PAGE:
But, of course, the mind did wander, and to what more graceful form than that of a dancer?
I have to concede I put my dancers through increasingly enticing poses...
We had met black SWA soldier back at 1 Intelligence Unit in Kimberley, but this guy seemed to be present at that base on the border - someone who, the Swapo people would aver, had sold out to the occupation army. It was a complex war which lasted more than two decades, as SA acted as a proxy for the US in a nasty little corner of the Cold War.
Another day, another beast. I loved the lines, especially through those horns.
Another focus on the horns.
I'm not sure where these buildings were, but they too seem stark and bleak.
The bane of my time in that border base, this large oke was on the bed next to me in that six or eight-sleeper tent. He would lie, like this, and snor his heart away. I often left the tent and slept in a half-covered place where religious ceremonies were held. Still I could hear him.
That same large oke, doing what he did best: sleep. Beside the drawing, some more of my scrawlings.
He even slept with his glasses on. I can't recall what exactly he did, though.
Seated, in his vest, he was not the pretties sight, but an artist's dream.
Was this him writing home, or another slightly thinner oke? The latter, I suspect.
On one occasion I found myself in that medical tent where they handed out headache tablets and the like to the locals. I sketched one medic applying local anaesthetic - dozens of jabs with a needle - to this old guy who had almost hacked his thumb off.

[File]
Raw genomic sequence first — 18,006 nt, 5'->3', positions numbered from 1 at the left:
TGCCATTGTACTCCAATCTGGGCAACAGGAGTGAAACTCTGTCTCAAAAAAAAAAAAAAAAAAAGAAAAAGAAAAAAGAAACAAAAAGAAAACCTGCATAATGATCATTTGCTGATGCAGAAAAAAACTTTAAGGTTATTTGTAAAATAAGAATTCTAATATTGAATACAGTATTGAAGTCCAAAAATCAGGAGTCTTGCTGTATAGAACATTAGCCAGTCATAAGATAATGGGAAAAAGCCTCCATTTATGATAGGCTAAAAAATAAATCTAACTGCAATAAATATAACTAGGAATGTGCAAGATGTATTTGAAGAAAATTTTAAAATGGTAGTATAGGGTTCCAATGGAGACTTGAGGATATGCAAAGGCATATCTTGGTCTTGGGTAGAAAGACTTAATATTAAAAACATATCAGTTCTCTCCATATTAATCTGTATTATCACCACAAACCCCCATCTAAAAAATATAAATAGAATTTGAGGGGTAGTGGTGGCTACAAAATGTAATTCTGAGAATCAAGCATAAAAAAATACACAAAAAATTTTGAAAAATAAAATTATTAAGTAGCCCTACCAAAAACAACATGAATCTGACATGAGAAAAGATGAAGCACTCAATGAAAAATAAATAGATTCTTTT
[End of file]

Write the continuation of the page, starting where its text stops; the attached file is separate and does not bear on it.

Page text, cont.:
I was told about three weeks before the end of that three-month camp that my application for exemption had been approved and that if I went back home now, the time I had done wouldn't count. I decided to hang in there. We were also sent our postal ballots for the referendum. I think they arrived after the event was over, but now feel they are of some historic interest.
Then, finally, it was time to leave. This plane was parked, I suspect, at Grootfontein, a large military base further south.
These choppers were also spotted there, a sign that SA was involved heavily, and expensively, in a protracted war.
No better moment. I did this sketch of soldiers climbing on board a Flossie, or Hercules, trooop-carrying plane probably while lining up to do the same.
The okes are strapped in inside the fuselage and it's chocks away and let's get the hell outa here. Actually, I can't recall if I did this on the way to Namibia or back. I'd say on the way back, though because I was hardly in a mood to draw anything on the way there. But judging by the glum look on the okes' faces, maybe not. At one point on the trip, as we flew over Queenstown with its Paris-like layout, I remember alerting the oke next to me to the dial of my watch. Watch my watch, I said. At that point all the numbers on the digital face were ones. It was 11.11am and 11 seconds on the 11th day of the 11th month of 1983, and I had completed my first - and last, though I did not know it then - border camp.